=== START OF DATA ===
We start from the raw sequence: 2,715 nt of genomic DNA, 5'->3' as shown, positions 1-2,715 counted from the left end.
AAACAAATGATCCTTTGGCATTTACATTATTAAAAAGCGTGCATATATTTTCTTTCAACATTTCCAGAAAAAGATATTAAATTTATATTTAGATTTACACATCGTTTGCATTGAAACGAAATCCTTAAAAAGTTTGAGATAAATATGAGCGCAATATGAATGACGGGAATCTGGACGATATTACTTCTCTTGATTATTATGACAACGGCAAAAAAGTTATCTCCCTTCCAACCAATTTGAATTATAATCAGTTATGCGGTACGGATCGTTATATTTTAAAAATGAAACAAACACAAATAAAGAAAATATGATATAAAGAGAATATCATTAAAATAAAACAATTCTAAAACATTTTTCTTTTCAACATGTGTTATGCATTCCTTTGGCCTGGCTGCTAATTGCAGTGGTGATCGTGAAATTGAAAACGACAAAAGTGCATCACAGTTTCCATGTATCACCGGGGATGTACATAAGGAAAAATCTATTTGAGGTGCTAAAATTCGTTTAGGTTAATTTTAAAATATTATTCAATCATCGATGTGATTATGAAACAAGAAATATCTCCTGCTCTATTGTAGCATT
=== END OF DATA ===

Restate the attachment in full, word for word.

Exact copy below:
We start from the raw sequence: 2,715 nt of genomic DNA, 5'->3' as shown, positions 1-2,715 counted from the left end.
AAACAAATGATCCTTTGGCATTTACATTATTAAAAAGCGTGCATATATTTTCTTTCAACATTTCCAGAAAAAGATATTAAATTTATATTTAGATTTACACATCGTTTGCATTGAAACGAAATCCTTAAAAAGTTTGAGATAAATATGAGCGCAATATGAATGACGGGAATCTGGACGATATTACTTCTCTTGATTATTATGACAACGGCAAAAAAGTTATCTCCCTTCCAACCAATTTGAATTATAATCAGTTATGCGGTACGGATCGTTATATTTTAAAAATGAAACAAACACAAATAAAGAAAATATGATATAAAGAGAATATCATTAAAATAAAACAATTCTAAAACATTTTTCTTTTCAACATGTGTTATGCATTCCTTTGGCCTGGCTGCTAATTGCAGTGGTGATCGTGAAATTGAAAACGACAAAAGTGCATCACAGTTTCCATGTATCACCGGGGATGTACATAAGGAAAAATCTATTTGAGGTGCTAAAATTCGTTTAGGTTAATTTTAAAATATTATTCAATCATCGATGTGATTATGAAACAAGAAATATCTCCTGCTCTATTGTAGCATT